A Mirror Darkly By Nick Ross
A Mirror Darkly is a project from Stockholm based designer Nick Ross. It was presented as part of Konstfack’s ‘Design Anima’ show which was shown at Spazio Rossana Orlandi during Milan design week 2013. The object is a physical expression of the possible use of ceramic bowls as domestic mirrors during the Stone Age.
“The fact that human beings, unlike animals, recognize themselves in the reflected images of their bodies forms speculations on the role of the image in the development of the human psyche. One’s awareness of one’s own position within the physical world and the ability to imagine that position in relation to other physical objects is one which makes the mirror such an alluring object to study.” explains Ross.
“To start off I wanted to go back to a point where humans had just started to place importance on the ability to see themselves in some sort of reflection which they could control and contain in some form. There is actually no concrete evidence but some historians believe that small ceramic bowls may have been used to contain water which could be used as table top mirrors during the late Stone Age.”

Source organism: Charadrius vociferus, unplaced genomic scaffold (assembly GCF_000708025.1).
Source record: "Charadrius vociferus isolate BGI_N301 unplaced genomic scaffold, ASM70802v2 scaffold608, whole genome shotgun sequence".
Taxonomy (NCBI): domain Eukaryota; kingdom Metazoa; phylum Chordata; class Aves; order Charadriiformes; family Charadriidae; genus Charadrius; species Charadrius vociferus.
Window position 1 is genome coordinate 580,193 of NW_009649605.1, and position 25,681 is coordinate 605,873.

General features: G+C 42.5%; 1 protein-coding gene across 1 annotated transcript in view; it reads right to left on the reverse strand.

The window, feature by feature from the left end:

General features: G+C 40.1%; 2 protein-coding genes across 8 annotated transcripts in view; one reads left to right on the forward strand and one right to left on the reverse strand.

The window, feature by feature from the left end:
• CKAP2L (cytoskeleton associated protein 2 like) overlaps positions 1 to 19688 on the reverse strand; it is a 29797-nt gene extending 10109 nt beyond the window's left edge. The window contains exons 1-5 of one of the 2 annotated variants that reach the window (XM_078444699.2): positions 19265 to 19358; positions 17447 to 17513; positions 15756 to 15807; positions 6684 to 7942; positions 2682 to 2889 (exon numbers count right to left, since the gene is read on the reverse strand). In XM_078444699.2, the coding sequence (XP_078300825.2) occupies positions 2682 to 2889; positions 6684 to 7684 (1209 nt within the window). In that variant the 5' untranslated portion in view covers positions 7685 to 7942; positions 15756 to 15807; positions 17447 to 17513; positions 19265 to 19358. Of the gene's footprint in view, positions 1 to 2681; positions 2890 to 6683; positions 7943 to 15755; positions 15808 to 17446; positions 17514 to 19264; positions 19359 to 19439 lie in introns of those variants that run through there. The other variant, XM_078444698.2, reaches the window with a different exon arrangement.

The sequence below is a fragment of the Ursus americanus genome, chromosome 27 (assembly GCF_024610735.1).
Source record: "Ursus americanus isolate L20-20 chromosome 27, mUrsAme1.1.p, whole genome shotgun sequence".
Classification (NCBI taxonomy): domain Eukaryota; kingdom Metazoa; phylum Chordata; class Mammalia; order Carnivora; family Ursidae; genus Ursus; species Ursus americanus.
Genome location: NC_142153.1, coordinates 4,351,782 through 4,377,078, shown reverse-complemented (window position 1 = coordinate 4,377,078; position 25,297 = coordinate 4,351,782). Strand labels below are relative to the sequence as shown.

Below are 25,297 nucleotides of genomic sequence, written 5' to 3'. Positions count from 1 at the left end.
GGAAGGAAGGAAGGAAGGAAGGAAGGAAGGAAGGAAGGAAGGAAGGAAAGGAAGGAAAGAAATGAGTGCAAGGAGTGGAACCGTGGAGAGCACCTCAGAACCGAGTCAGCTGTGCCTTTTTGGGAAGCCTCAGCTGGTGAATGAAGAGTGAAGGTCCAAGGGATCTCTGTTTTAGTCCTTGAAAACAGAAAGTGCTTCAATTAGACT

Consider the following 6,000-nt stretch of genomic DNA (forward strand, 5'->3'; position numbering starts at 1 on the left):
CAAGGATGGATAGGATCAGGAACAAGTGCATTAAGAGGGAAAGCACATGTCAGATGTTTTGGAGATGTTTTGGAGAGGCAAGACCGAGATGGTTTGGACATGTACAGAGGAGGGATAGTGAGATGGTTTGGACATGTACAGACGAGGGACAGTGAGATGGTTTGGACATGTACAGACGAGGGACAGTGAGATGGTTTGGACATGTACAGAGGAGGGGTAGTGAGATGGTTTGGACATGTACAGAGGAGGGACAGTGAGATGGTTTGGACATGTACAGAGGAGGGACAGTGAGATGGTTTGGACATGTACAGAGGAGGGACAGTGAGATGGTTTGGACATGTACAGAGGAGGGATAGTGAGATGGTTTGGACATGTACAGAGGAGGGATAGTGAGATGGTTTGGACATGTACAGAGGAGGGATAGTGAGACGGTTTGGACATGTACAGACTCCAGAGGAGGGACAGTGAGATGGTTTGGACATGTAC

“The fact that it cannot be proven also adds to the objects mystery. Is this a new object, or an old one reinvented? I wanted to take this notion and create a modern object which questioned its possible past and its relation to ‘the self’.”
“The projects title comes from the phrase to see “through a glass darkly”, (to have an obscure or imperfect vision of reality). The expression comes from the writings of the Apostle Paul in Corinthians 13 where he explains that we do not now see clearly, but at the end of time, we will do so.”
A Mirror Darkly is part of Nick’s master thesis ‘Objects Of Ambiquity: an introduction into the role of the object mediator ‘ which will be shown during Konstfack’s spring exhibition which opens on the 16th of May, 2013. “The project looks at a possible future situation where the designer has been installed as a creative mediator, working with historical records and artefacts within an institutions collection.”
Read more: Nick Ross
Story from: Mocoloco